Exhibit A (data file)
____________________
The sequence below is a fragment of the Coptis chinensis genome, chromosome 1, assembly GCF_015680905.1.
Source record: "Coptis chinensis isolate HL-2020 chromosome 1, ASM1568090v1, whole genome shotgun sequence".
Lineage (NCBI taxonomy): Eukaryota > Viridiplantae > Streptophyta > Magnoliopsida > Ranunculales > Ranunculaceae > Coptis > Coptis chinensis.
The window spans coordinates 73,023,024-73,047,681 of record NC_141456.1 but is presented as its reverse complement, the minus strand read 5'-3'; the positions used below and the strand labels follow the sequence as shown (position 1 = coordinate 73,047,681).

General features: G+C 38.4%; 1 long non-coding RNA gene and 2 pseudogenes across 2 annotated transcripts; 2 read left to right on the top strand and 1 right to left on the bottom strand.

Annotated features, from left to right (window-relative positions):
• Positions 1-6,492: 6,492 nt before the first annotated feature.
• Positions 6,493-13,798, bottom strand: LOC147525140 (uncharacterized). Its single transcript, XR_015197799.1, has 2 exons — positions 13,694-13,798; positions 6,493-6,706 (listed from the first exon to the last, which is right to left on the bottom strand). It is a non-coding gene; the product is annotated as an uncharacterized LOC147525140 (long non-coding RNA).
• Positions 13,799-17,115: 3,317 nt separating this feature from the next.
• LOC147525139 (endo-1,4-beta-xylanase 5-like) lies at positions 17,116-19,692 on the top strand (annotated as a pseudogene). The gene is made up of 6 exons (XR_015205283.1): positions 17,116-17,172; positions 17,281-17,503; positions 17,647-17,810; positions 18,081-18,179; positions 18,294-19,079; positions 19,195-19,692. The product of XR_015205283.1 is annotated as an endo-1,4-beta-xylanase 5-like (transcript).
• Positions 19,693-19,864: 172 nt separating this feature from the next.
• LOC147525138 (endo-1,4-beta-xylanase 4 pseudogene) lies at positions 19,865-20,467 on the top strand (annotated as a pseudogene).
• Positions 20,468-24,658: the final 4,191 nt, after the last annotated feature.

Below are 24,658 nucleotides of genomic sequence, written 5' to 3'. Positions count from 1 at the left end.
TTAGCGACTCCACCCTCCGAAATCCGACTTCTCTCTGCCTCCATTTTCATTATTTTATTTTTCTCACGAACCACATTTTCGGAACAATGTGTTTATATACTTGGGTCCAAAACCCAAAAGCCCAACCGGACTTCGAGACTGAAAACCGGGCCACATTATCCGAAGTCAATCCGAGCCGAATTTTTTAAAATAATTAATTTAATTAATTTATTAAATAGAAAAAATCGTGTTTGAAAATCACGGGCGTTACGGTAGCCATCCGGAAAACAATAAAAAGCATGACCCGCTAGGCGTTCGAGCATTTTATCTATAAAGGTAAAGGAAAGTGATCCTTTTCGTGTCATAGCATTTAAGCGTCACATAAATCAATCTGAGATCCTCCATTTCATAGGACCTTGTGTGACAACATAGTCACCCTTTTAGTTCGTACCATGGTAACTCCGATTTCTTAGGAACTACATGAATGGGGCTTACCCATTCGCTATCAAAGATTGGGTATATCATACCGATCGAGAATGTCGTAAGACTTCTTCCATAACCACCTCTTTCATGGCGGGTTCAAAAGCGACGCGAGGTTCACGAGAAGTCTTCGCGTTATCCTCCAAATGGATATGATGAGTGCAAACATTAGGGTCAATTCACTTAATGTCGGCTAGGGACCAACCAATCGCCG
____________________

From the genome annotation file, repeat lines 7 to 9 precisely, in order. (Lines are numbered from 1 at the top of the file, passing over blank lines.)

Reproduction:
• Positions 1-6,492: 6,492 nt before the first annotated feature.
• Positions 6,493-13,798, bottom strand: LOC147525140 (uncharacterized). Its single transcript, XR_015197799.1, has 2 exons — positions 13,694-13,798; positions 6,493-6,706 (listed from the first exon to the last, which is right to left on the bottom strand). It is a non-coding gene; the product is annotated as an uncharacterized LOC147525140 (long non-coding RNA).
• Positions 13,799-17,115: 3,317 nt separating this feature from the next.